Constitutional change?

Every few years somebody wants to kiss somebody’s behind and we-the-people find ourselves reading about Constitutional changes that are being proposed. Remember when Sen. Orrin Hatch wanted to change the Constitution so that Arnold Schwarzenegger could become President?

Here is one new example.

Removing term limits for Presidents seems like a bad idea when it comes on the heels of all the Bill of Right violations that we have seen in the past 8 years AND those same violations have not been abandoned by President Obama. Both Republicans and Deomcrats appear willing to create an opportunity for lifetime Presidents. I wonder why?

Only in the 109th Congress, however, have these bills (of which there were two that session) since seen notable support from Congress members. One of these bills, H.J.Res.24 carried support from four democrats and gained bipartisan status with Rep. James Sensenbrenner’s (R-Wis.) graces. It is worth highlighting that its lead sponsor was Rep. Steny Hoyer (D-Md.), the current Majority Leader of the House.


But Democrats are introducing them also and we citizens should fear anything that keeps any man running our empire for more than eight years in office. It’s one thing when you are an upstart and another thing when you are an empire.

Here is another item that crops up again and again, a new Constitutional Convention .

The John Birch Society is cautioning us all that our Constitution may come under serious attack from the Bill of Federalism Project. A new website that can be found at appears to have some JBS-ers concerned because of Michael Patrick Leahy’s involvement. (Tea Party fame)

I have speculated on a few constitutional amendments myself but none of them increase the power of the Federal government. One increases the number of Senators to three per state but allows the State government to choose its Senator so that the State itself has direct representation in federal affairs.

While we all want change, we should be very careful about changing the Constitution to allow more power in the hands of Washington. They appear to have enough already. And as the JBS points out, a Constitutional Convention takes direction from nobody and may not need Congressional, Executive, or Judicial approval when it is complete.


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6 thoughts on “Constitutional change?

  1. I highly doubt we’ll see a Constitutional amendment repealing presidential term limits during our lifetimes, if at all. In fact, I think we’ll see more support for a Constitutional amendment imposing term limits for Congresspersons and Senators.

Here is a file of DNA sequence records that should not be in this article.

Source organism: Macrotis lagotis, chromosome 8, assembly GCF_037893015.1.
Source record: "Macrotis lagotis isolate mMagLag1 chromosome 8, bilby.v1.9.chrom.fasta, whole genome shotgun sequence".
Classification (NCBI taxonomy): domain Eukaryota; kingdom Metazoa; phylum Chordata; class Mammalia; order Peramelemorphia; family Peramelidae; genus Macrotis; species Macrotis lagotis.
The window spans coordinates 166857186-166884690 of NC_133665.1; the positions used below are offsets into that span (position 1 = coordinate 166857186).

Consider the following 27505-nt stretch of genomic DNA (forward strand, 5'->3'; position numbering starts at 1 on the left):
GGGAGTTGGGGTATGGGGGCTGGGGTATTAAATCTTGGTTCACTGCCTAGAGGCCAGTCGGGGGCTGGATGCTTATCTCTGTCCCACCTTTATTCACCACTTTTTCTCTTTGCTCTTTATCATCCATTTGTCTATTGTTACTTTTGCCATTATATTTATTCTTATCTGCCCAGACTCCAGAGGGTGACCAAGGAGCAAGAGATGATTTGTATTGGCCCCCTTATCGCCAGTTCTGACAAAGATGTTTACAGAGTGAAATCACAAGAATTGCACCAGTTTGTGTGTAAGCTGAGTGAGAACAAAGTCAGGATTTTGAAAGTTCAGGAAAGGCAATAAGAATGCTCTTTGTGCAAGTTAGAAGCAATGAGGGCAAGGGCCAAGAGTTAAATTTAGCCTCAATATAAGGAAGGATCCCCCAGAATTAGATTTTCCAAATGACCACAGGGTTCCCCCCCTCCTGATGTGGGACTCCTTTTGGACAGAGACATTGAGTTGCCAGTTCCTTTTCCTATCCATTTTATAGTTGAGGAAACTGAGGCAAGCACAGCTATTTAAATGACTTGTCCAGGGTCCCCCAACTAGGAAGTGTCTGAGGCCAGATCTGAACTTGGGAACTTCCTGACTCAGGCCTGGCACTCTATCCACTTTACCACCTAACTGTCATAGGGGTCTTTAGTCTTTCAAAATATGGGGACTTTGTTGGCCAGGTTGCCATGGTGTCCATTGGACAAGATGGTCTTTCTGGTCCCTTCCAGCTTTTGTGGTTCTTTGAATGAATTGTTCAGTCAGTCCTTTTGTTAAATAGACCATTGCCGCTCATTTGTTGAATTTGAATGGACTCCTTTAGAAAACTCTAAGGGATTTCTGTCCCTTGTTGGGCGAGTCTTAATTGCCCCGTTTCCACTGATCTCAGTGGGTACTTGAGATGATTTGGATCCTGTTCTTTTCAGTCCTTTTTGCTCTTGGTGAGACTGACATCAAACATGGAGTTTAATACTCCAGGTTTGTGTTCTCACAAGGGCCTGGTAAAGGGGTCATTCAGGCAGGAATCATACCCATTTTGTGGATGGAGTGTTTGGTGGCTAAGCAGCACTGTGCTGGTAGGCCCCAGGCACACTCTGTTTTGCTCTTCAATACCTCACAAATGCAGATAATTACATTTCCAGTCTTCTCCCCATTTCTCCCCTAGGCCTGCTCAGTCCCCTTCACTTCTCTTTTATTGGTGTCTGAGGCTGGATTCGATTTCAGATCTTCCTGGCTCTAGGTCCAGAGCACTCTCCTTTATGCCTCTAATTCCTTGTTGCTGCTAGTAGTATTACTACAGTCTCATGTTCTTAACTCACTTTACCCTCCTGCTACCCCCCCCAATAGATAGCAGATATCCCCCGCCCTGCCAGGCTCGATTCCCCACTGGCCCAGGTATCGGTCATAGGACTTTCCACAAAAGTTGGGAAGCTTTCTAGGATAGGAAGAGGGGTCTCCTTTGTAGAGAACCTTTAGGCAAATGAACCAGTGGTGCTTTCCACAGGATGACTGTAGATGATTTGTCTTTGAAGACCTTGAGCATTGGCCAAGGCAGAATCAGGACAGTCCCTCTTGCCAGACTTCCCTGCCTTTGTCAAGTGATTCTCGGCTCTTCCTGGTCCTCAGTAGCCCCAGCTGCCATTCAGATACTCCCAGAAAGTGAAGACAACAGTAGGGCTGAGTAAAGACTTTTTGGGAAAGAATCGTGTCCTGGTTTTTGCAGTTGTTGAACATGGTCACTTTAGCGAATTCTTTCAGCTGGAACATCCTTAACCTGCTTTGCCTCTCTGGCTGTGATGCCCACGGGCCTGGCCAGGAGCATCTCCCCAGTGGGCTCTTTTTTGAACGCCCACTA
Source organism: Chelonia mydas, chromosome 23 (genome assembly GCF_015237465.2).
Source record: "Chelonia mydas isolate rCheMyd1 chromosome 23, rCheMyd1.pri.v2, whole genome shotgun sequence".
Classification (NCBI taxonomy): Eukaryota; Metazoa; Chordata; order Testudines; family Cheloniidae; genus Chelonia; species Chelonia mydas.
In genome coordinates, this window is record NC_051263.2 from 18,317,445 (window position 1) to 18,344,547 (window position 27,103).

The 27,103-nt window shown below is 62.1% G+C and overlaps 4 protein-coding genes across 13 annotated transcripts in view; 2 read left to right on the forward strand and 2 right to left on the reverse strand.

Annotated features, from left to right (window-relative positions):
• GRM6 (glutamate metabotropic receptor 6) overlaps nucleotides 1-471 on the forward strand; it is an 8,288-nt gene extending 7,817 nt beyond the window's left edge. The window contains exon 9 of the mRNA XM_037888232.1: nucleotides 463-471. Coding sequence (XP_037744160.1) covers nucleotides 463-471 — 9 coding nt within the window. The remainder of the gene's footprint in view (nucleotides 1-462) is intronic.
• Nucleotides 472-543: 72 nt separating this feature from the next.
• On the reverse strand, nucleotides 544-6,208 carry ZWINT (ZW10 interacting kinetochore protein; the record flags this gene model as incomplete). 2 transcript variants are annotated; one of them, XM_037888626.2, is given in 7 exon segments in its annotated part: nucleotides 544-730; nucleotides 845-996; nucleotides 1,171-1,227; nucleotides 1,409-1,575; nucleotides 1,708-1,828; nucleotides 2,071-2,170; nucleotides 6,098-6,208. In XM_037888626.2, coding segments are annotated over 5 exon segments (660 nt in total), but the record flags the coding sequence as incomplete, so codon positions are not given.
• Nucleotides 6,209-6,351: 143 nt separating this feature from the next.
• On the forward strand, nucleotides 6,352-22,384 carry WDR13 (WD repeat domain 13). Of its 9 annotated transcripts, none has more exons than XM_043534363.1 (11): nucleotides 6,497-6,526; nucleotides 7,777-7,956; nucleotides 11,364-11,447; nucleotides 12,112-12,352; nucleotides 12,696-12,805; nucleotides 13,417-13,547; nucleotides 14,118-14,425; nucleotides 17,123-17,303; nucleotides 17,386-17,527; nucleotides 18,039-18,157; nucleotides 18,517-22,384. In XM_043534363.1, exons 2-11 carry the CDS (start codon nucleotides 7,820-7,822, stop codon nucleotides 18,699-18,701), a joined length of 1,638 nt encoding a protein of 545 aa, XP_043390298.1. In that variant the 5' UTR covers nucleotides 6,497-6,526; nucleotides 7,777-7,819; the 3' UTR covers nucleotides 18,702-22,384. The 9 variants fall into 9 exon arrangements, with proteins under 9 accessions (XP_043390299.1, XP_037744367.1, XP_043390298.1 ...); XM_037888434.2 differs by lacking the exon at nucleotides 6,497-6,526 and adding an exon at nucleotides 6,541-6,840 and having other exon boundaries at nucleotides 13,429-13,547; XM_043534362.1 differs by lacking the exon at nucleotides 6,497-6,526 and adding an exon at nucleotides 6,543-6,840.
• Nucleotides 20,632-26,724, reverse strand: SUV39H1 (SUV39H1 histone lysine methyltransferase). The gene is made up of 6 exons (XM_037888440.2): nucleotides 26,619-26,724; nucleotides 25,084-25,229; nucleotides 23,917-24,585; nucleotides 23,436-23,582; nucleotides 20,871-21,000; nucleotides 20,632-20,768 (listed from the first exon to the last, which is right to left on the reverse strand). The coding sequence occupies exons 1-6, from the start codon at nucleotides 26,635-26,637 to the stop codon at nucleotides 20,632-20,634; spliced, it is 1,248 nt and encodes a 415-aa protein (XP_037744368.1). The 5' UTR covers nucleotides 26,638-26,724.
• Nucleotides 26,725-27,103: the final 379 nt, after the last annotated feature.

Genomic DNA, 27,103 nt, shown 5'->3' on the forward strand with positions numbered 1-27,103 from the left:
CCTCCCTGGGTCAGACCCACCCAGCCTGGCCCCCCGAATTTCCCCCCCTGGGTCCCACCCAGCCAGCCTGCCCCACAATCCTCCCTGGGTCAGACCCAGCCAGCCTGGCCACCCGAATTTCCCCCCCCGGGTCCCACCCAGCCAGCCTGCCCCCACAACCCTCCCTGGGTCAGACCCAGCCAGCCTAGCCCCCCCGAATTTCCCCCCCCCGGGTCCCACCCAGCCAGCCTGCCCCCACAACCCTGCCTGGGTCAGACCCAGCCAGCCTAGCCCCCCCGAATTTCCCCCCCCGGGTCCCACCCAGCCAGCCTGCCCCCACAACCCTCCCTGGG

2. Yes, and there is harm in that. I have heard the phrase ‘corporate memory’ to refer to the collective shared experiences of business executives. I fear that term limits in Congress would leave us with inexperienced legislators, no memory, and a powerful Executive. Just ripe for a dictatorial rule.
    We all should oppose congressional term limits.

  3. On the issue of constitutional amendments nearly all of the public is totally ignorant of the fact that Congress has long disobeyed Article V which gives us the option of a convention of state delegates that can propose amendments. Everyone should be angry about this, especially because there have been over 750 state applications for a convention, from all 50 states, way beyond the 2/3 required. Learn all the facts at

  4. There is only one infallible way to make term limits happen: The American voter must IMPOSE term limits on Congress, by NEVER REELECTING anyone in Congress. Not your guy, nor your party’s guy, nor even a ‘good’ guy. Reelect nobody!

    In other words, don’t let anyone serve more than one term. That’s the only way to teach them that the voter is the boss! The “one term limit” can be changed AFTER we citizens get control of Congress.

    Congress will never allow you to term limit them. Your only choice is to NEVER REELECT them.

    Remember too, it makes no difference who you vote for, as long as it is NEVER for any incumbent!

  5. Mr. Walker,
    Thanks for your comment. I think we need experienced legislatures and not amateurs, however, there is merit to evaluating every congressmen for effective legislation and booting out the bad ones.
    I am with you on that.

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